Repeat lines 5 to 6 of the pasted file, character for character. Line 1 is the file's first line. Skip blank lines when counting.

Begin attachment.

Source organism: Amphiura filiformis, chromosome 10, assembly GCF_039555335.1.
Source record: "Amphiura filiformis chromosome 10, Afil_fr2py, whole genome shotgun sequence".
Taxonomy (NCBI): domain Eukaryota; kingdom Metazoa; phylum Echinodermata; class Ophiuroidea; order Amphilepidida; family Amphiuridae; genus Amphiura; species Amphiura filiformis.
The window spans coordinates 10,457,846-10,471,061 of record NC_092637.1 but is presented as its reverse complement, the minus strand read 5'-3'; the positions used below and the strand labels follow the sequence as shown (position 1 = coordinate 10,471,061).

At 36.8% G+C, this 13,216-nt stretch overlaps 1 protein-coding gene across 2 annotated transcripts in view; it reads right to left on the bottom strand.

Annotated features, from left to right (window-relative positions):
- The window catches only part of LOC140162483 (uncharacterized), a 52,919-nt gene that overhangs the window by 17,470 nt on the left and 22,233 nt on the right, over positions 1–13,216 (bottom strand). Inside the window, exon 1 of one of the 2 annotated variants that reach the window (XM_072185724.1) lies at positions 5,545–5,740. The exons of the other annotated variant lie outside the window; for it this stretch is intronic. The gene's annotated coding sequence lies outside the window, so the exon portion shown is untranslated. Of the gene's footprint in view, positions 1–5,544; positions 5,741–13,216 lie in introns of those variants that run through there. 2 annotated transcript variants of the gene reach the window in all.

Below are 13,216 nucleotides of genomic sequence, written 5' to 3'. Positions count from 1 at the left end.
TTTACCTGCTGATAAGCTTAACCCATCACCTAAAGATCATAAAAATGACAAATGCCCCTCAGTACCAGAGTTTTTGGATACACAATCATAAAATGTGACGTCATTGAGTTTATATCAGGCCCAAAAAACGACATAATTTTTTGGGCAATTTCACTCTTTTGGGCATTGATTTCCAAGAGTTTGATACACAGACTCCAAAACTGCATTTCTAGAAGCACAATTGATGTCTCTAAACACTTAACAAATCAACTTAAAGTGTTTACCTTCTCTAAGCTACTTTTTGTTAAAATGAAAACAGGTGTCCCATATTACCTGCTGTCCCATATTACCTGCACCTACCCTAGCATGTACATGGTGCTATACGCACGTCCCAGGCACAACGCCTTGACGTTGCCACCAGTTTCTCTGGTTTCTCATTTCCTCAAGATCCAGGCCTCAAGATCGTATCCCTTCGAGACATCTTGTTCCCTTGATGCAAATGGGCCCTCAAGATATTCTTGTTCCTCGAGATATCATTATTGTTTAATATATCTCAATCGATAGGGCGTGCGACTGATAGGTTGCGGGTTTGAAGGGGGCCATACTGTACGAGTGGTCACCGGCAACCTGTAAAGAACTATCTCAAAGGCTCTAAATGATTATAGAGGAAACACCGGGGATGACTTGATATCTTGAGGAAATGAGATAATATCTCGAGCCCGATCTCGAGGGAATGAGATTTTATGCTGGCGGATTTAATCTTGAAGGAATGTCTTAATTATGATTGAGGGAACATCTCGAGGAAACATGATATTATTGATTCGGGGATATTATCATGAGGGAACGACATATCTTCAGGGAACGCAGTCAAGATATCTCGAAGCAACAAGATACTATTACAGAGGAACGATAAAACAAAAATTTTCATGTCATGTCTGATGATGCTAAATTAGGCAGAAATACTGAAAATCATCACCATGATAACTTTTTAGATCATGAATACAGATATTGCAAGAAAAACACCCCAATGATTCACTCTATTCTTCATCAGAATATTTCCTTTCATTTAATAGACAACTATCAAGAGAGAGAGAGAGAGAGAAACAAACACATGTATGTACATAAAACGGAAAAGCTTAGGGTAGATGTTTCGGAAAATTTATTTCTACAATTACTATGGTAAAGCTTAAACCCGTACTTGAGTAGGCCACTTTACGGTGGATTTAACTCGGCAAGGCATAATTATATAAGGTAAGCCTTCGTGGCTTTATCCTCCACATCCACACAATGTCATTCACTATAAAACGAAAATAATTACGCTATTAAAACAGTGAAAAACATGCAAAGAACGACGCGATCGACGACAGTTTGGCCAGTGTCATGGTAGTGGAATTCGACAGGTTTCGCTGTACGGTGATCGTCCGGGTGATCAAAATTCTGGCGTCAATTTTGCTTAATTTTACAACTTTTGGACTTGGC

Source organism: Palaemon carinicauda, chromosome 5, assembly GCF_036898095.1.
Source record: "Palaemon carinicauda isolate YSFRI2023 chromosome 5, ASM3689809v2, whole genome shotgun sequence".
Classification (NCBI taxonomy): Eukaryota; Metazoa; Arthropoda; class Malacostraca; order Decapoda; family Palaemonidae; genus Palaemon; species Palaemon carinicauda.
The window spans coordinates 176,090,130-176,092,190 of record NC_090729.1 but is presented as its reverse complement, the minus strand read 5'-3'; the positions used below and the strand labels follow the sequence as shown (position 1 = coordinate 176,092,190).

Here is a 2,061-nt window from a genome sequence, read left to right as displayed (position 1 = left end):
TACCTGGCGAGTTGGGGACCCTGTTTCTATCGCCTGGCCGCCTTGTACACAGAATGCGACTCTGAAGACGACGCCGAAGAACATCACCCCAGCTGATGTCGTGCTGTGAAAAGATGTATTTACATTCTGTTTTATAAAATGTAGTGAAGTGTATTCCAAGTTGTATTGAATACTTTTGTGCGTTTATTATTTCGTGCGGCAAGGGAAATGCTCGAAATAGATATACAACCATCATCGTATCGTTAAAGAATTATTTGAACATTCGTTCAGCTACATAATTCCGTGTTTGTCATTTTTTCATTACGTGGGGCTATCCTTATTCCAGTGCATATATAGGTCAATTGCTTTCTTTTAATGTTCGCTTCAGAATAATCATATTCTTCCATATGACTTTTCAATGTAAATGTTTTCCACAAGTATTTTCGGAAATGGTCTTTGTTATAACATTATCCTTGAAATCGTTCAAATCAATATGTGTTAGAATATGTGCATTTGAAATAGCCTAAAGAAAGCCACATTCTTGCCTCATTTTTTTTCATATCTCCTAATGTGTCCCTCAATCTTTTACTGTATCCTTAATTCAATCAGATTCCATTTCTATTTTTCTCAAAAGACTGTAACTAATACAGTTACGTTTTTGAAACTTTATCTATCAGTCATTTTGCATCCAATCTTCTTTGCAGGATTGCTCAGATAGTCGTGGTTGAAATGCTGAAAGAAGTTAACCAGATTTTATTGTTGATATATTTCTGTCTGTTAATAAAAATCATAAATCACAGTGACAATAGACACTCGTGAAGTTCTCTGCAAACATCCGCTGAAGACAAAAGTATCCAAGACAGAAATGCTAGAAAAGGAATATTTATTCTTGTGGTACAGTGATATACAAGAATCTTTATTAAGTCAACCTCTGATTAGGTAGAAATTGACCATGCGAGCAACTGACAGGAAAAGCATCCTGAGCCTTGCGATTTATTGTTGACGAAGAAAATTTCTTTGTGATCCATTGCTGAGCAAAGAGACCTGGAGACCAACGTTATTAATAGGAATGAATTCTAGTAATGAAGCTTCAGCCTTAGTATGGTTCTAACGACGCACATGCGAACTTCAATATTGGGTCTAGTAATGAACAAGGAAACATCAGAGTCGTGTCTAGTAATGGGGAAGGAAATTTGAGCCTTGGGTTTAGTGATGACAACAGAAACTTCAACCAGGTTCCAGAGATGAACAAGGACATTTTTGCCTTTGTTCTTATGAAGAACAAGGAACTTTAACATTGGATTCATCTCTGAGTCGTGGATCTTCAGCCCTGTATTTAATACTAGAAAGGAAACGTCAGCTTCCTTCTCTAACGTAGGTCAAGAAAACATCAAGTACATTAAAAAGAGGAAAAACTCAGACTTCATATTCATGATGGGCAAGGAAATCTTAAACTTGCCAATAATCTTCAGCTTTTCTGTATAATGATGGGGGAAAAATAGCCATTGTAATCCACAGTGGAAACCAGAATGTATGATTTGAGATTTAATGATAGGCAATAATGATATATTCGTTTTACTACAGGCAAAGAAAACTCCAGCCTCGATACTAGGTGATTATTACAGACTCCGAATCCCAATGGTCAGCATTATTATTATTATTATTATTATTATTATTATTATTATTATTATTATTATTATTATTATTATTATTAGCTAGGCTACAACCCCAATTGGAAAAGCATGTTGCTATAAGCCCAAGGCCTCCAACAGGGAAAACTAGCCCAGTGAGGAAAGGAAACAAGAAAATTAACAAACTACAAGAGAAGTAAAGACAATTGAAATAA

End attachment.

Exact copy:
At 36.8% G+C, this 13,216-nt stretch overlaps 1 protein-coding gene across 2 annotated transcripts in view; it reads right to left on the bottom strand.

Annotated features, from left to right (window-relative positions):